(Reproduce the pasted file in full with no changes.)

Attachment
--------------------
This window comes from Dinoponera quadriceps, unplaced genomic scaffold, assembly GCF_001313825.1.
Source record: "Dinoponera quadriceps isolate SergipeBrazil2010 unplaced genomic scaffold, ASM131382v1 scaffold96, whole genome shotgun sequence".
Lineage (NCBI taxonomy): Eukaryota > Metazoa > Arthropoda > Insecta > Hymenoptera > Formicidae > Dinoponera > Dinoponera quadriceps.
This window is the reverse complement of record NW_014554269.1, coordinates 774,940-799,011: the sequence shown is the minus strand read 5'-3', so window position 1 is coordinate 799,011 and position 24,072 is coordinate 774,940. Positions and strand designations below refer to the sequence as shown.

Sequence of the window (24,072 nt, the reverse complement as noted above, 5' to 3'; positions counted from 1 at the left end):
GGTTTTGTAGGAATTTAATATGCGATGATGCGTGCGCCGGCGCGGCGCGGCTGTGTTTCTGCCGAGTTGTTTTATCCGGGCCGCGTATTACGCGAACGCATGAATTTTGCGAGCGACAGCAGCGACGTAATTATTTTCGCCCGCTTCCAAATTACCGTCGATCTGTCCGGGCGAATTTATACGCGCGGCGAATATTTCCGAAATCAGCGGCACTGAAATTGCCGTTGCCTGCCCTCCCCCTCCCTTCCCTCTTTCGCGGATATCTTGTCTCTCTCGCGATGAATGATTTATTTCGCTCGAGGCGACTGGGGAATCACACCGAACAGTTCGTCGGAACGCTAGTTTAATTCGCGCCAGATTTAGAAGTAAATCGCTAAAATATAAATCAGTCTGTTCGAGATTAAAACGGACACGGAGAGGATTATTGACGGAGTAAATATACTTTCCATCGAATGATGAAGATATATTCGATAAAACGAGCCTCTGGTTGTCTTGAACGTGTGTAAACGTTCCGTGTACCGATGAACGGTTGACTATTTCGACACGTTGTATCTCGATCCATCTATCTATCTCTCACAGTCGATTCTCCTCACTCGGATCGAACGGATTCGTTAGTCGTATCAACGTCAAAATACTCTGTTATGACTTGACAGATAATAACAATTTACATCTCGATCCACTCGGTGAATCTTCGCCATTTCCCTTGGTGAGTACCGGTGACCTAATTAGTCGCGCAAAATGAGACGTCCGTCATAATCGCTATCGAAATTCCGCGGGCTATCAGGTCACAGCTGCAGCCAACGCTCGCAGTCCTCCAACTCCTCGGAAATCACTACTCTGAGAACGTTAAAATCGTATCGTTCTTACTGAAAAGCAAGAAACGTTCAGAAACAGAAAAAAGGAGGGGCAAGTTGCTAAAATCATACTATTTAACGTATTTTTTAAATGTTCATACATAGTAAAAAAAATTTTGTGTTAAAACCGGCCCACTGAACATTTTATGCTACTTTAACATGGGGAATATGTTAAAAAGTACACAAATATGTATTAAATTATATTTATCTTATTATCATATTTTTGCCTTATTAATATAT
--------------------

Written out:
This window comes from Dinoponera quadriceps, unplaced genomic scaffold, assembly GCF_001313825.1.
Source record: "Dinoponera quadriceps isolate SergipeBrazil2010 unplaced genomic scaffold, ASM131382v1 scaffold96, whole genome shotgun sequence".
Lineage (NCBI taxonomy): Eukaryota > Metazoa > Arthropoda > Insecta > Hymenoptera > Formicidae > Dinoponera > Dinoponera quadriceps.
This window is the reverse complement of record NW_014554269.1, coordinates 774,940-799,011: the sequence shown is the minus strand read 5'-3', so window position 1 is coordinate 799,011 and position 24,072 is coordinate 774,940. Positions and strand designations below refer to the sequence as shown.

Sequence of the window (24,072 nt, the reverse complement as noted above, 5' to 3'; positions counted from 1 at the left end):
GGTTTTGTAGGAATTTAATATGCGATGATGCGTGCGCCGGCGCGGCGCGGCTGTGTTTCTGCCGAGTTGTTTTATCCGGGCCGCGTATTACGCGAACGCATGAATTTTGCGAGCGACAGCAGCGACGTAATTATTTTCGCCCGCTTCCAAATTACCGTCGATCTGTCCGGGCGAATTTATACGCGCGGCGAATATTTCCGAAATCAGCGGCACTGAAATTGCCGTTGCCTGCCCTCCCCCTCCCTTCCCTCTTTCGCGGATATCTTGTCTCTCTCGCGATGAATGATTTATTTCGCTCGAGGCGACTGGGGAATCACACCGAACAGTTCGTCGGAACGCTAGTTTAATTCGCGCCAGATTTAGAAGTAAATCGCTAAAATATAAATCAGTCTGTTCGAGATTAAAACGGACACGGAGAGGATTATTGACGGAGTAAATATACTTTCCATCGAATGATGAAGATATATTCGATAAAACGAGCCTCTGGTTGTCTTGAACGTGTGTAAACGTTCCGTGTACCGATGAACGGTTGACTATTTCGACACGTTGTATCTCGATCCATCTATCTATCTCTCACAGTCGATTCTCCTCACTCGGATCGAACGGATTCGTTAGTCGTATCAACGTCAAAATACTCTGTTATGACTTGACAGATAATAACAATTTACATCTCGATCCACTCGGTGAATCTTCGCCATTTCCCTTGGTGAGTACCGGTGACCTAATTAGTCGCGCAAAATGAGACGTCCGTCATAATCGCTATCGAAATTCCGCGGGCTATCAGGTCACAGCTGCAGCCAACGCTCGCAGTCCTCCAACTCCTCGGAAATCACTACTCTGAGAACGTTAAAATCGTATCGTTCTTACTGAAAAGCAAGAAACGTTCAGAAACAGAAAAAAGGAGGGGCAAGTTGCTAAAATCATACTATTTAACGTATTTTTTAAATGTTCATACATAGTAAAAAAAATTTTGTGTTAAAACCGGCCCACTGAACATTTTATGCTACTTTAACATGGGGAATATGTTAAAAAGTACACAAATATGTATTAAATTATATTTATCTTATTATCATATTTTTGCCTTATTAATATAT